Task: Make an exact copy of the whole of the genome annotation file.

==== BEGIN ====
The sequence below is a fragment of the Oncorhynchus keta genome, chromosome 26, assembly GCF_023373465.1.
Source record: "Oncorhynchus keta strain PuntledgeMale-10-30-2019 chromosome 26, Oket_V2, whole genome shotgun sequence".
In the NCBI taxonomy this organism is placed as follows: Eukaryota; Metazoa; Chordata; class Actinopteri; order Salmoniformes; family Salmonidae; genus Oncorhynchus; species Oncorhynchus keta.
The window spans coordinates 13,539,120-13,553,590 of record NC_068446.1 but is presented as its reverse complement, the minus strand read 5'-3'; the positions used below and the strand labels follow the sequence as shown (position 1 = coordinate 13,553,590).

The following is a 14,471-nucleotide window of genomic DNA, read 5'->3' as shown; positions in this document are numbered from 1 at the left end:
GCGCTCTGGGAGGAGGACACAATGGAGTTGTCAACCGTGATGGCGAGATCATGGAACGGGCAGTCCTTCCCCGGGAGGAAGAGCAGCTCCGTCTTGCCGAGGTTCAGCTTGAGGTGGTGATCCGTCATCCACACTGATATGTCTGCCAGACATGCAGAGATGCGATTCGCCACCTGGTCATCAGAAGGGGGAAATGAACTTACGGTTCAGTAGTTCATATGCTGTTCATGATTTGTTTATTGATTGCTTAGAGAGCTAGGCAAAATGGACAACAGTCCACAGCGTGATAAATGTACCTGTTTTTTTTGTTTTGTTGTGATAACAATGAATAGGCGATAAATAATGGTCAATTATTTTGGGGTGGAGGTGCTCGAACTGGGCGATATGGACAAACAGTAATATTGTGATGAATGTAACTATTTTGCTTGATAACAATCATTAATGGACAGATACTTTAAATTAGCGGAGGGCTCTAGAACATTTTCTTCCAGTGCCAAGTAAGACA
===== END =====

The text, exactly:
The sequence below is a fragment of the Oncorhynchus keta genome, chromosome 26, assembly GCF_023373465.1.
Source record: "Oncorhynchus keta strain PuntledgeMale-10-30-2019 chromosome 26, Oket_V2, whole genome shotgun sequence".
In the NCBI taxonomy this organism is placed as follows: Eukaryota; Metazoa; Chordata; class Actinopteri; order Salmoniformes; family Salmonidae; genus Oncorhynchus; species Oncorhynchus keta.
The window spans coordinates 13,539,120-13,553,590 of record NC_068446.1 but is presented as its reverse complement, the minus strand read 5'-3'; the positions used below and the strand labels follow the sequence as shown (position 1 = coordinate 13,553,590).

The following is a 14,471-nucleotide window of genomic DNA, read 5'->3' as shown; positions in this document are numbered from 1 at the left end:
GCGCTCTGGGAGGAGGACACAATGGAGTTGTCAACCGTGATGGCGAGATCATGGAACGGGCAGTCCTTCCCCGGGAGGAAGAGCAGCTCCGTCTTGCCGAGGTTCAGCTTGAGGTGGTGATCCGTCATCCACACTGATATGTCTGCCAGACATGCAGAGATGCGATTCGCCACCTGGTCATCAGAAGGGGGAAATGAACTTACGGTTCAGTAGTTCATATGCTGTTCATGATTTGTTTATTGATTGCTTAGAGAGCTAGGCAAAATGGACAACAGTCCACAGCGTGATAAATGTACCTGTTTTTTTTGTTTTGTTGTGATAACAATGAATAGGCGATAAATAATGGTCAATTATTTTGGGGTGGAGGTGCTCGAACTGGGCGATATGGACAAACAGTAATATTGTGATGAATGTAACTATTTTGCTTGATAACAATCATTAATGGACAGATACTTTAAATTAGCGGAGGGCTCTAGAACATTTTCTTCCAGTGCCAAGTAAGACA